any case we must negotiate with Azerbaijan
and solve with him our common problem,"
says Arkadi Ghukasyan, President of Karabakh.
Will the newly elected Azerbaijani president
have enough power and support inside the
country to respond to experienced president's
Ilham Aliev's election as President of Azerbaijan
was received calmly in the unrecognized Nagorno
Karabakh Republic (NKR). Most here view his election
(by a landside victory Wednesday) through speculation
of how the outgoing president's son might approach
the issue of settling the Karabakh conflict.
NKR President Arkady Ghukasyan says it is premature
to draw conclusions concerning the new president
of Azerbaijan and his political steps regarding
the Karabakh issue.
"In point of fact Ilham Aliev hasn't proved
himself up to now," Ghukasyan told representatives
of Russian Mass Media in Stepanakert. Ghukasyan
judges Ilham Aliev's recent harsh statements addressed
to Armenia and Nagorno Karabakh, as pre-election
populist rhetoric. In this connection he expressed
apprehensions that in the future the newly elected
president could become a hostage of those statements.
"In any case we must negotiate with Azerbaijan
and solve with him our common problem," said
Ghukasyan. The NKR president says resuming peace
negotiations must take a "risk of peace",
namely, take compromise steps by Ilham Aliev's
administration, which are not popular among his
NKR presidential political adviser Manvel Sargsyan
expressed hope that the "experience of Aliev
senior and his leaning towards resolution of the
conflict would transmit to Aliev junior. Further
development of the process on the settlement in
many ways will depend on Ilham Aliev's ability
of setting up stable and strong power in Azerbaijan."
"With Ilham Aliev's rise to power, no changes
of Azerbaijan's position on the settlement of
Karabakh conflict are expected," said the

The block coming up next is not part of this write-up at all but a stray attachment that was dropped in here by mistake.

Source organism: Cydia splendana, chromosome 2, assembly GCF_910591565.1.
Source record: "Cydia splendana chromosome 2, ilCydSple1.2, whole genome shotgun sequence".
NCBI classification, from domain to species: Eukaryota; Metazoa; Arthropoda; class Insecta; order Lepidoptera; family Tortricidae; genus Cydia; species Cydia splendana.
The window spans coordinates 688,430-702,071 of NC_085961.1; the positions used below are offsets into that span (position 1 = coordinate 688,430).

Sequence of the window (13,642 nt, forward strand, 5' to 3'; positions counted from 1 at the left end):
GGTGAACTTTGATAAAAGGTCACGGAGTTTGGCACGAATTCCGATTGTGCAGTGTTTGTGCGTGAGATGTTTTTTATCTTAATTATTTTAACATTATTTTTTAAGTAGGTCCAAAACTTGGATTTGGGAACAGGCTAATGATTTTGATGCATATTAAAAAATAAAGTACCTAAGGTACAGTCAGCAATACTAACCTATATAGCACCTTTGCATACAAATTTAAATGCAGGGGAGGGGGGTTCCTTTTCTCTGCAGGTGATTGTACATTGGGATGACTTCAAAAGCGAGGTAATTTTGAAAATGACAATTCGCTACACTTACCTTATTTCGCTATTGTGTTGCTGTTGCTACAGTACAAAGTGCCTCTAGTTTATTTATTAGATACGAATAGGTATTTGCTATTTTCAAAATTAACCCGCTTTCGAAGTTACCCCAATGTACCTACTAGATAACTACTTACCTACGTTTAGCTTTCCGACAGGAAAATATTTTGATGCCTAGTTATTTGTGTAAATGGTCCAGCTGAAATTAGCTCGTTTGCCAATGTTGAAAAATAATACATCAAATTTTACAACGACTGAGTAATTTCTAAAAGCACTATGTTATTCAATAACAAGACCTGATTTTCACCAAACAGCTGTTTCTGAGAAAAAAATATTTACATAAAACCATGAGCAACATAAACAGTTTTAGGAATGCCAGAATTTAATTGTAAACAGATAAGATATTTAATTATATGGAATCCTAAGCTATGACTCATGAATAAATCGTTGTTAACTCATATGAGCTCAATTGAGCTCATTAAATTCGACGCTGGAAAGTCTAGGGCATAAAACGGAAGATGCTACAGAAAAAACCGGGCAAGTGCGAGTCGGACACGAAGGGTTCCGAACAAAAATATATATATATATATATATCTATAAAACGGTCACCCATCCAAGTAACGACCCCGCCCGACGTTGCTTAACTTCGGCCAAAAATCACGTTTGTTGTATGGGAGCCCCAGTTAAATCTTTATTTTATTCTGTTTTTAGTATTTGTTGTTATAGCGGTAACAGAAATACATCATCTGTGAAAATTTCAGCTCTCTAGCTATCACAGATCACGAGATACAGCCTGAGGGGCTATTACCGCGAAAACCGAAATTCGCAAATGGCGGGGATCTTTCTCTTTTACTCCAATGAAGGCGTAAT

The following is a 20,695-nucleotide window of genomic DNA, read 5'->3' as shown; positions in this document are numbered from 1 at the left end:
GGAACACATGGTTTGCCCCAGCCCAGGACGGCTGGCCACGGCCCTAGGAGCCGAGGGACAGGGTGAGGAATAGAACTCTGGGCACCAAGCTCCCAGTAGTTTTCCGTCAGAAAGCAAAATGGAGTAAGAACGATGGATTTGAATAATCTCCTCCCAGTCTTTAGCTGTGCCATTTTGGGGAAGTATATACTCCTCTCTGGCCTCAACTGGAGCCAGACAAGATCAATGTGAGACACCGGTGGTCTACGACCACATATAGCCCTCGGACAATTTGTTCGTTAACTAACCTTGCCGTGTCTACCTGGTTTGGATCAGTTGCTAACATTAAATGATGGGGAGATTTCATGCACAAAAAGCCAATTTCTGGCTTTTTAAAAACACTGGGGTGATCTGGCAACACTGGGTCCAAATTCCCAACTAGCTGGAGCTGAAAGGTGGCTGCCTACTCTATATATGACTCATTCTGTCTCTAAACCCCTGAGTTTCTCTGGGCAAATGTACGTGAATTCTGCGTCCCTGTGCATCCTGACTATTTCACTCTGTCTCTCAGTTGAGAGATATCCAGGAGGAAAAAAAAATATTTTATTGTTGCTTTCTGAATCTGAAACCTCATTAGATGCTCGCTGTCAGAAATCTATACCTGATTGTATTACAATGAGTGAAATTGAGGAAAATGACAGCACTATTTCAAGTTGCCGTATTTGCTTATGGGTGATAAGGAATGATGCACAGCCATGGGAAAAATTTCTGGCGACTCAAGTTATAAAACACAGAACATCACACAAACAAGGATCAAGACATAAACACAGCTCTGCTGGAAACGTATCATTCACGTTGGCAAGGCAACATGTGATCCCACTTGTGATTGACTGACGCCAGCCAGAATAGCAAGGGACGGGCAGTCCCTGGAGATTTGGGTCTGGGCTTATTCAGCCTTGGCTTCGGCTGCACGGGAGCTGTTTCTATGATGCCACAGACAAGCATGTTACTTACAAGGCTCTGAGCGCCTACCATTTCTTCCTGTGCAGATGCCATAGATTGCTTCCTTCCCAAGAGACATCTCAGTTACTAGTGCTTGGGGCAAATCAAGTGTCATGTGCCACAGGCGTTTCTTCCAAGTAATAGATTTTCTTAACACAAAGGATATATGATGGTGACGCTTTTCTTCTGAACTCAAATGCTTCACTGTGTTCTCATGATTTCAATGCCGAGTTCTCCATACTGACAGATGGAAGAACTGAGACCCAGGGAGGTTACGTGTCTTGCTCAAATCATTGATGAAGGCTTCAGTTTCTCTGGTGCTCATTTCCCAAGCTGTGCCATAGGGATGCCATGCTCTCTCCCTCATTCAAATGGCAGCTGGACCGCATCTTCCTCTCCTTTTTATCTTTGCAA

chairman of the Parliamentary Commission for Foreign
Relations of NKR Vahram Atanesyan.
But Atanesyan also speculated that the junior
Aliev may have a tenuous hold on his power, coming
as it has "on the wave of his father's charisma
and indisputable authority."
If the new president can't settle the Karabakh
issue to Azeri liking, i.e., retaking Karabakh
as a legal and constitutional region of Azerbaijan,
certain radical factions could rise in revolt
against him. Such a possibility "will increase
after Heydar Aliev's death," Atanesyan said.
Independent political experts of Nagorno Karabakh
expressed similar opinions.
Political analyst Alexander Grigoryan is sure
that Ilham Aliev won't establish a de facto power
base in the country. "People who have total
control over power structures wield real power
in such countries as Azerbaijan, where values
of totalitarianism prevail over all other parameters
of state structure," Grigoryan says. "That
was indeed the case under the rule of Heydar Aliev,
who had initially put his people at the head of
power departments such as Ministry of Defense,
Ministry of Internal Affairs as well as Ministry
of National Security."
But the younger Aliev has come to power largely
as a result of that already-existing base, Grigoryan
says. And "thus, it will not be the president
who will be controlling activities of his power
ministries but these ministries will be keeping
the president's behavior under their observation."
Concerning a potential peace settlement, Grigoryan
says any proposal by the OSCE Minsk Group will
be rejected by Azerbaijan if it requires "real
Georgy Ghazaryan, head of the non-governmental
socio-political organization Democratic Reforms
and Human Rights takes a slightly different view.
He believes that Ilham Aliev might be obliged
to his allies in the United States, Russia, Turkey,
France and other countries where his succession
to his father was endorsed.
"Ilham realizes that these countries rendered
their assistance to him so that he could preserve
stability in the region and settle on a compromise
concerning resolution of the Karabakh problem,"
In whole, politicians and political analysts
as well as a number of other influential representatives
of Karabakh society have one common opinion that
Ilham Aliev is more predictable and more responsible
for whatever he does than his campaign opponents
who were perceived as radical nationalists.
That perception leads many in Karabakh to believe
that the eight-year cease fire will hold under
Ilham Aliev's administration.